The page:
May 19, 2017

A Writer's Search History, Revisited

Last month I noted on Twitter: "My search history suggests I have small children and a drug problem. Happily, neither is true." Writing leads to a lot of internet searches, sometimes weirdly specific, often on topics that are odd or disturbing either individually or in combination.

Four years ago, I put together a post highlighting some search queries that had featured in my recent research. When I looked back at that post -- once I finished suppressing my panic about how it's four years later and I'm again, still, working on same novel -- I was amused (mixed with an additional dash of panic) to see many similarities with searches from the past few months.

→ Previously on Lisa's search history, I was seeking concussion information, and just recently I looked up "concussion check" and variations. As it happens, a different character is the subject of concern this time. Within the plot, this all makes perfect sense, but maybe I need to examine why my novel has a motif of head injuries. Related searches: "head wound blood", "bleeding from chin".

→ Last time, I wanted to know about the smell of vodka, and I didn't end up using the information. A couple of months ago, I put something in a scene about the narrator smelling tequila, but I wasn't sure it made sense and ultimately took it out. It doesn't appear I did any searching this time around, so I must have done some real world investigation, meaning the research didn't all go to waste.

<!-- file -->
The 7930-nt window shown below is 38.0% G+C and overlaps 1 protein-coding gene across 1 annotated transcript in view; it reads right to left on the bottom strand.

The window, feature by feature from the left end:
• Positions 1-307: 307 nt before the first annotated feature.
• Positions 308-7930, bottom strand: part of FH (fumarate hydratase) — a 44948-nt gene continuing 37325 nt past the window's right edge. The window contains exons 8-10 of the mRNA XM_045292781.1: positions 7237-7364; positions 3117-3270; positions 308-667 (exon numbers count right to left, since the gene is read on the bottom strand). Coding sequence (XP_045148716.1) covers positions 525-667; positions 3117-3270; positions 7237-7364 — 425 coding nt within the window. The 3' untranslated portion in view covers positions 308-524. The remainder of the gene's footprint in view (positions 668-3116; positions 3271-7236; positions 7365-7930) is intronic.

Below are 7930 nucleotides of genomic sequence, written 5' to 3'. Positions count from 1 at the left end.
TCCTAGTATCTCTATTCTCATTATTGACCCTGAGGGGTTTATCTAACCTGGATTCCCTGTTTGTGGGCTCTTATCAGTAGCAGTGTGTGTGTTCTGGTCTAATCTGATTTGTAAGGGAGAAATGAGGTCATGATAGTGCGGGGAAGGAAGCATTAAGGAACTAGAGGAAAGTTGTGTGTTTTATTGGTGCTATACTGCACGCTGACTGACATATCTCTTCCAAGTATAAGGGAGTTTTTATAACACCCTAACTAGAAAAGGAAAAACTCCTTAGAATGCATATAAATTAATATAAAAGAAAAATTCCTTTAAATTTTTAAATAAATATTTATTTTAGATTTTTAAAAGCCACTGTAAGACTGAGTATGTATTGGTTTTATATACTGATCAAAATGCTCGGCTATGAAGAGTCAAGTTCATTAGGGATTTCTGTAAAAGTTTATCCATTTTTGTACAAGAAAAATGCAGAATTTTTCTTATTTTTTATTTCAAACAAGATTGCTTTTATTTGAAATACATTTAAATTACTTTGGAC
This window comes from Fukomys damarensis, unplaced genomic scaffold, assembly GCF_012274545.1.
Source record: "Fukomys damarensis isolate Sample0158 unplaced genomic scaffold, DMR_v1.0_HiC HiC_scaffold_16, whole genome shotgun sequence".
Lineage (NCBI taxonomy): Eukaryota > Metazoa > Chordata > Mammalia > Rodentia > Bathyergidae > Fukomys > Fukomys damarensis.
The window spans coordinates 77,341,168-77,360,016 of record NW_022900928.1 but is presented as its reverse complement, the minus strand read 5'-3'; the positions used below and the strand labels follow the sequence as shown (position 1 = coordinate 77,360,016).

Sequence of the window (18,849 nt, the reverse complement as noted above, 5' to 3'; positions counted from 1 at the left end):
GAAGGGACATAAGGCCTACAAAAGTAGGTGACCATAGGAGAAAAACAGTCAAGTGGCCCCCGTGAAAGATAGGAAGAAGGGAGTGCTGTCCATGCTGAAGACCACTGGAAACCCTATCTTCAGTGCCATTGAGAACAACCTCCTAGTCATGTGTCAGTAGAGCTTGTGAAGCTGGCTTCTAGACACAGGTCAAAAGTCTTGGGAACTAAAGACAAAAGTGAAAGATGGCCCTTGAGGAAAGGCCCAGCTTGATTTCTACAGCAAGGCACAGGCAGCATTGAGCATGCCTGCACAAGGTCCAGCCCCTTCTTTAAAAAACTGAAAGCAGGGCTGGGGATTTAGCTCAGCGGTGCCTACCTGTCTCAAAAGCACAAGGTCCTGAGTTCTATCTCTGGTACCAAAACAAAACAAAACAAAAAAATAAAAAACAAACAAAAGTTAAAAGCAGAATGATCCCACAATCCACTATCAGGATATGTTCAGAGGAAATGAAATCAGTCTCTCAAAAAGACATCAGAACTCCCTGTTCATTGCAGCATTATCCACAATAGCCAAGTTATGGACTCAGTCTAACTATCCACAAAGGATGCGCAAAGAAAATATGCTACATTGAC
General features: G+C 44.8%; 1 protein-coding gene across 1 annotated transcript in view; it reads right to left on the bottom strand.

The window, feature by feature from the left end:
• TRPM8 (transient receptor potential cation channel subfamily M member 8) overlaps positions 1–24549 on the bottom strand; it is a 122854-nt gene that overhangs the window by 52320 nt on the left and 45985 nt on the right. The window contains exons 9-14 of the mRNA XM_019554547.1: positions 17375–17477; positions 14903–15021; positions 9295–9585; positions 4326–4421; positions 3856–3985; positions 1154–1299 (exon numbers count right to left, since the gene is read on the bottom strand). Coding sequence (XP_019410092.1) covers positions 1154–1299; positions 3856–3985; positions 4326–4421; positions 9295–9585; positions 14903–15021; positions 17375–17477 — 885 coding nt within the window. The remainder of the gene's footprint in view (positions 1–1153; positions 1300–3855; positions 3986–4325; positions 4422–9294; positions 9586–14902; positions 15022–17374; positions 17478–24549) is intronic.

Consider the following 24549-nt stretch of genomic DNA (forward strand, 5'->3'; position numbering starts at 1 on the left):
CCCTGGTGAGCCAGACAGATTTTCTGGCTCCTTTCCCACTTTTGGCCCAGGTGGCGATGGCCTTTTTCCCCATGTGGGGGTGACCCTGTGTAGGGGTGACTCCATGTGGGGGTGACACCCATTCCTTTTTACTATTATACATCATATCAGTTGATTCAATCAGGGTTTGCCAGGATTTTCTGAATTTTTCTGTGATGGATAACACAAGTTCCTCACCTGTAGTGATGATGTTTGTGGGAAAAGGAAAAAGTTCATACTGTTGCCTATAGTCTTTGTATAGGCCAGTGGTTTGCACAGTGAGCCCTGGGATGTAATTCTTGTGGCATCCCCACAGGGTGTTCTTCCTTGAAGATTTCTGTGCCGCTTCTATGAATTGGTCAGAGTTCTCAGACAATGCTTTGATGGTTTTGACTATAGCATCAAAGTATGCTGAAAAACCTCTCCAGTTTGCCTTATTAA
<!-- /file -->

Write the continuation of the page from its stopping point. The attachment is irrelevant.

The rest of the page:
→ In the category of "of course you can find that on YouTube", I recently searched "sound of a baby burping" and watched numerous videos, all in the name of essential research. More baby queries: "how long does it take a baby to drink a bottle", "when can baby roll over", "older child sharing room with baby". Incidentally, the baby and older sibling I was writing about are part of a brand new family of secondary characters introduced to the novel in this draft, since I didn't have enough people to revise already.

→ My previous search post discussed my brief desire to explore motel curtains for some reason. This year, my decor needs were about "bathroom tile walls". I'm reminded of a long-ago commiseration with a writing buddy regarding first drafts overly focused on describing wall and floor coverings.

→ "election day 2026" is the sort of search I do when I suddenly consider that the part of my novel that takes place in the future also takes place in early November. Election Day will be before the novel starts, and of course it's a midterm, so there shouldn't be a glaring absence if the characters don't mention it. Most likely, I went through this same panic cycle years ago.

→ "california shrubbery" is the sort of search I do when I suddenly doubt that an extremely small detail is realistic. I'm imagining a row of bushes in front of a house, which I think of as a very common yard feature, but what I'm picturing is a childhood home in Massachusetts, so do houses have those here? Several times a week, I walk around my neighborhood, but I guess I immediately forgot about this query, because I still haven't paid any attention to the question while outside my (unshrubberied) house.